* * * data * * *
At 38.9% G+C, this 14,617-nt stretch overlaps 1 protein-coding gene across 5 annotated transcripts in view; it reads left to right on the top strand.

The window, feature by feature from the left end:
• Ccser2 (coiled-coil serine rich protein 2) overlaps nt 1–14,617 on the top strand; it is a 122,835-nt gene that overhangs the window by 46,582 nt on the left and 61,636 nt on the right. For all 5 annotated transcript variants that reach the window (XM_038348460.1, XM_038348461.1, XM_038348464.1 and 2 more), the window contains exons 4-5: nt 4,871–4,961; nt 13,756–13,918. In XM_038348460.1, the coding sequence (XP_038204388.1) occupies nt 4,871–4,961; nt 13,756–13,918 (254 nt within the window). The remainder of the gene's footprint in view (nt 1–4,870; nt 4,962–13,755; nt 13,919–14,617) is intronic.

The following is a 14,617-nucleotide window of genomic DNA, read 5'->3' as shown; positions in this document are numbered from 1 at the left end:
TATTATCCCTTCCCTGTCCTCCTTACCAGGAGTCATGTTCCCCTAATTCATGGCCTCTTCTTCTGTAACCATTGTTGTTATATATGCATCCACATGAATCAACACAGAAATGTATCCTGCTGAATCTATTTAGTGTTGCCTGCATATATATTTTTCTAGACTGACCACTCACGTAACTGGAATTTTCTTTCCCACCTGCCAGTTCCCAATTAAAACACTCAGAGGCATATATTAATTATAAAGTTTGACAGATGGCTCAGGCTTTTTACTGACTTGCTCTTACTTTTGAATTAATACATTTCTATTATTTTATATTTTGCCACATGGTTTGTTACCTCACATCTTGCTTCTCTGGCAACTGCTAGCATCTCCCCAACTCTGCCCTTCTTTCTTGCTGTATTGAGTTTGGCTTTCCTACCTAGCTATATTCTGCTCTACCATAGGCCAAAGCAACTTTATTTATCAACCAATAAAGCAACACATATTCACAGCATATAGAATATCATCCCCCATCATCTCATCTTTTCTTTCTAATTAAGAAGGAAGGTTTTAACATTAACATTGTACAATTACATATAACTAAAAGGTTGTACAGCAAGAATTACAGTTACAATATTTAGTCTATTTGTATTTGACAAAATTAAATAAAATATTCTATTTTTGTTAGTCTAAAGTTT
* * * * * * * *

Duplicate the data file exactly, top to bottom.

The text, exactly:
At 38.9% G+C, this 14,617-nt stretch overlaps 1 protein-coding gene across 5 annotated transcripts in view; it reads left to right on the top strand.

The window, feature by feature from the left end:
• Ccser2 (coiled-coil serine rich protein 2) overlaps nt 1–14,617 on the top strand; it is a 122,835-nt gene that overhangs the window by 46,582 nt on the left and 61,636 nt on the right. For all 5 annotated transcript variants that reach the window (XM_038348460.1, XM_038348461.1, XM_038348464.1 and 2 more), the window contains exons 4-5: nt 4,871–4,961; nt 13,756–13,918. In XM_038348460.1, the coding sequence (XP_038204388.1) occupies nt 4,871–4,961; nt 13,756–13,918 (254 nt within the window). The remainder of the gene's footprint in view (nt 1–4,870; nt 4,962–13,755; nt 13,919–14,617) is intronic.

The following is a 14,617-nucleotide window of genomic DNA, read 5'->3' as shown; positions in this document are numbered from 1 at the left end:
TATTATCCCTTCCCTGTCCTCCTTACCAGGAGTCATGTTCCCCTAATTCATGGCCTCTTCTTCTGTAACCATTGTTGTTATATATGCATCCACATGAATCAACACAGAAATGTATCCTGCTGAATCTATTTAGTGTTGCCTGCATATATATTTTTCTAGACTGACCACTCACGTAACTGGAATTTTCTTTCCCACCTGCCAGTTCCCAATTAAAACACTCAGAGGCATATATTAATTATAAAGTTTGACAGATGGCTCAGGCTTTTTACTGACTTGCTCTTACTTTTGAATTAATACATTTCTATTATTTTATATTTTGCCACATGGTTTGTTACCTCACATCTTGCTTCTCTGGCAACTGCTAGCATCTCCCCAACTCTGCCCTTCTTTCTTGCTGTATTGAGTTTGGCTTTCCTACCTAGCTATATTCTGCTCTACCATAGGCCAAAGCAACTTTATTTATCAACCAATAAAGCAACACATATTCACAGCATATAGAATATCATCCCCCATCATCTCATCTTTTCTTTCTAATTAAGAAGGAAGGTTTTAACATTAACATTGTACAATTACATATAACTAAAAGGTTGTACAGCAAGAATTACAGTTACAATATTTAGTCTATTTGTATTTGACAAAATTAAATAAAATATTCTATTTTTGTTAGTCTAAAGTTT